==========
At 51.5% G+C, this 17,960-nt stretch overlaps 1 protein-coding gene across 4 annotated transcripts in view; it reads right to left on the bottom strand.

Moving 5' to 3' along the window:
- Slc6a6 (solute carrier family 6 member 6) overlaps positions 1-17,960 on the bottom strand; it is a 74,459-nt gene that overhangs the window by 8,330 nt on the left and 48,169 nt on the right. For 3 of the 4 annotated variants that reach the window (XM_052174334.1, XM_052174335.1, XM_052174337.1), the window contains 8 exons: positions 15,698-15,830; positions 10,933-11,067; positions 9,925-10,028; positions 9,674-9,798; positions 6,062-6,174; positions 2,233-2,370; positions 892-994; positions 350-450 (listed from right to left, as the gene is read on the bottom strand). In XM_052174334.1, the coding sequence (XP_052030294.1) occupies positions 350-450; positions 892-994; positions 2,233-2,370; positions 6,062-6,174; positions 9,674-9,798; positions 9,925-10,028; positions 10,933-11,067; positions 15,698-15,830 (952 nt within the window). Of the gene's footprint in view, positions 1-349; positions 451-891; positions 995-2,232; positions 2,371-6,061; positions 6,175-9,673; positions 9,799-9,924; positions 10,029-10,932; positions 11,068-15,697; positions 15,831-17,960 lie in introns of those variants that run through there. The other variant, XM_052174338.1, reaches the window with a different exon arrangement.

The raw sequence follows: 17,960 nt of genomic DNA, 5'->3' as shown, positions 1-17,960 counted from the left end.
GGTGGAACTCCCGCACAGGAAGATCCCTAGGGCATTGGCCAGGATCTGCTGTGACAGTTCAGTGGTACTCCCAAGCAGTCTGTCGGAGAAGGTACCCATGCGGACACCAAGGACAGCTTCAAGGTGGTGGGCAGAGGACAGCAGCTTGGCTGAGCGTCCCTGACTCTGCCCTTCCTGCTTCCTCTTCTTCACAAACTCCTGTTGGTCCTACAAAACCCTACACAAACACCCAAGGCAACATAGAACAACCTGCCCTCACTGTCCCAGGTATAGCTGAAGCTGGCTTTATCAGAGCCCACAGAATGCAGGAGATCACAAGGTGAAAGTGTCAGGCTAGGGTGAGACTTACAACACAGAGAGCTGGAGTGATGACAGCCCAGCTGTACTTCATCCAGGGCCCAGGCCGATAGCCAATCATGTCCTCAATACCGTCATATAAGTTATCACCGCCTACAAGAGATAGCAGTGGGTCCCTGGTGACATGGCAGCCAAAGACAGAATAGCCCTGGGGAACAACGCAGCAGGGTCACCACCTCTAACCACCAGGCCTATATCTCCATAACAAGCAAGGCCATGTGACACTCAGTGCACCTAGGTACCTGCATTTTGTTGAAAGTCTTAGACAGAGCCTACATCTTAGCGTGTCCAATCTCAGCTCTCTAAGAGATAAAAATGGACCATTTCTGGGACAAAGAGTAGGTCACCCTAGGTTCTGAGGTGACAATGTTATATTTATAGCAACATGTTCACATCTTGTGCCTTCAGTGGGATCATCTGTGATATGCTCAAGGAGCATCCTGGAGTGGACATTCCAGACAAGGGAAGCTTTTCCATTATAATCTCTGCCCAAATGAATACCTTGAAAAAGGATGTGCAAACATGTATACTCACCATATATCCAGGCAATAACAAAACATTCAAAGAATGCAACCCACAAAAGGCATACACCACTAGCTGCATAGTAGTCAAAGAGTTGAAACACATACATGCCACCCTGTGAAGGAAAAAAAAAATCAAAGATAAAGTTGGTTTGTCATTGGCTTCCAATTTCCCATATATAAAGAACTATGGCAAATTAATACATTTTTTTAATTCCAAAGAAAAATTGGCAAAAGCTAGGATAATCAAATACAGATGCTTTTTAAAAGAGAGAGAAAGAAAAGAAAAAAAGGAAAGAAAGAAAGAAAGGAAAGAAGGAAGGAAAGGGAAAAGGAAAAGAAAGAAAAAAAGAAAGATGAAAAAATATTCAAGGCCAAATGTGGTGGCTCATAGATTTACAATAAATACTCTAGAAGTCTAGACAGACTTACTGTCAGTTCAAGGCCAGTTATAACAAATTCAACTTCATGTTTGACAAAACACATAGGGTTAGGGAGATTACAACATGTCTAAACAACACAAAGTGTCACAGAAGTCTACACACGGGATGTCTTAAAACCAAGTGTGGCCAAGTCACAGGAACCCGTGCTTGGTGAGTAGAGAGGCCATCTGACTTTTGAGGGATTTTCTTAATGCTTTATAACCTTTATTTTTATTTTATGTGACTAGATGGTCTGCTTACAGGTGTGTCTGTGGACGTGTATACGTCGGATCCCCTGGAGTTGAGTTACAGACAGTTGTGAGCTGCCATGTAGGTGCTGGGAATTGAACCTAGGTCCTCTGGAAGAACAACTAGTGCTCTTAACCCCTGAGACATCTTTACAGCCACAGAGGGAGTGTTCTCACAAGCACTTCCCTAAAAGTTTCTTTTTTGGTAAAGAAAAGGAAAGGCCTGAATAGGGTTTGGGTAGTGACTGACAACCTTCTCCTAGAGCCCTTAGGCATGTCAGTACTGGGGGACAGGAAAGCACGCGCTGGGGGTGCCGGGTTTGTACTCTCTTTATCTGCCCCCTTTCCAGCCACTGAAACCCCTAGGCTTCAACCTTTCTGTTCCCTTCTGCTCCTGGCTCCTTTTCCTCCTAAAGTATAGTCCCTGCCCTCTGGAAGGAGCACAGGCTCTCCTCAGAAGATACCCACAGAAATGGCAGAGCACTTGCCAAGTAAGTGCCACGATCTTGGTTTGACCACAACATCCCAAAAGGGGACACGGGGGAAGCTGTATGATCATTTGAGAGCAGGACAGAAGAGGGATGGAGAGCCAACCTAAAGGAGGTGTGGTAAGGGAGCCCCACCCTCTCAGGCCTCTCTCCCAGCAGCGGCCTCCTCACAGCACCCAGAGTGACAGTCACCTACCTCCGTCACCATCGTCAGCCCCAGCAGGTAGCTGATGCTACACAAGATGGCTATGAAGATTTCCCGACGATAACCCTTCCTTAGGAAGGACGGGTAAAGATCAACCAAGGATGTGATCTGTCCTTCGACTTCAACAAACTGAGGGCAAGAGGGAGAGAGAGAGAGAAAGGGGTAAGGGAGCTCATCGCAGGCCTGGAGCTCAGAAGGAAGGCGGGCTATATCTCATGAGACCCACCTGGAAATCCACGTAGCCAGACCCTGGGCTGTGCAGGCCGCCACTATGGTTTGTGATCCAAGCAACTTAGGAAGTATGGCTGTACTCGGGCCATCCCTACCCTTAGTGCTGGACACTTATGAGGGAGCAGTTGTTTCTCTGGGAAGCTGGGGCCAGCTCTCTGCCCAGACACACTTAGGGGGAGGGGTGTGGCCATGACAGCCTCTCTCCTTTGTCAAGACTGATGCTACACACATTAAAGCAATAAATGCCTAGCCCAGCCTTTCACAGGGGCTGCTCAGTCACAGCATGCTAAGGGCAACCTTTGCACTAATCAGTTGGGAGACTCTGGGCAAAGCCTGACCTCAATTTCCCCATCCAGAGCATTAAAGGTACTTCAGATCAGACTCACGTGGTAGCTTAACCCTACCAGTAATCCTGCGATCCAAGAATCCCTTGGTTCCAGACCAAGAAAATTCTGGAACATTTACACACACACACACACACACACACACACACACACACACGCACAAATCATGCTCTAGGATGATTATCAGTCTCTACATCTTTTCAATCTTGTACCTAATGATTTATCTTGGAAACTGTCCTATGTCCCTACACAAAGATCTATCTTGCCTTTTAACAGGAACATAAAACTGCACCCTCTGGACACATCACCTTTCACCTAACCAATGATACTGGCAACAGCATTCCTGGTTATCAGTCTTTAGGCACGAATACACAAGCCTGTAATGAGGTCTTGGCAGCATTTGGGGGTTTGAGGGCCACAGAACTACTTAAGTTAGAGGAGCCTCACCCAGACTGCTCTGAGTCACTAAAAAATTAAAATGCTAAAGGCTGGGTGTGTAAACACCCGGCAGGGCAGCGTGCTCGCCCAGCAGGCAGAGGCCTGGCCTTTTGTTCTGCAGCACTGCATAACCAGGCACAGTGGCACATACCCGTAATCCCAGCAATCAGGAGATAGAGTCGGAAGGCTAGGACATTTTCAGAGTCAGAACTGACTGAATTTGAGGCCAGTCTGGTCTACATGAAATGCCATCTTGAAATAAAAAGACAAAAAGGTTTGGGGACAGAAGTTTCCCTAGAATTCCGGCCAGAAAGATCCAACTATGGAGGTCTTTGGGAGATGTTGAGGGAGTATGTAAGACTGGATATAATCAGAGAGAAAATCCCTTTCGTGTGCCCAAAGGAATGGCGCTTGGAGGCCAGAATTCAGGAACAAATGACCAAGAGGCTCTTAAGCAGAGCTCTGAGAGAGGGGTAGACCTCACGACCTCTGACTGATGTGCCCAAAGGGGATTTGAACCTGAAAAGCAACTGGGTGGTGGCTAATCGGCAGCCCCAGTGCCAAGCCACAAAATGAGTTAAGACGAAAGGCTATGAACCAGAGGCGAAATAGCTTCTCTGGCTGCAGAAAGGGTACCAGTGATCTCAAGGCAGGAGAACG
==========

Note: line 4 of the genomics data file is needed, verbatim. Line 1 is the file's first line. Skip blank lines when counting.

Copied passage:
The raw sequence follows: 17,960 nt of genomic DNA, 5'->3' as shown, positions 1-17,960 counted from the left end.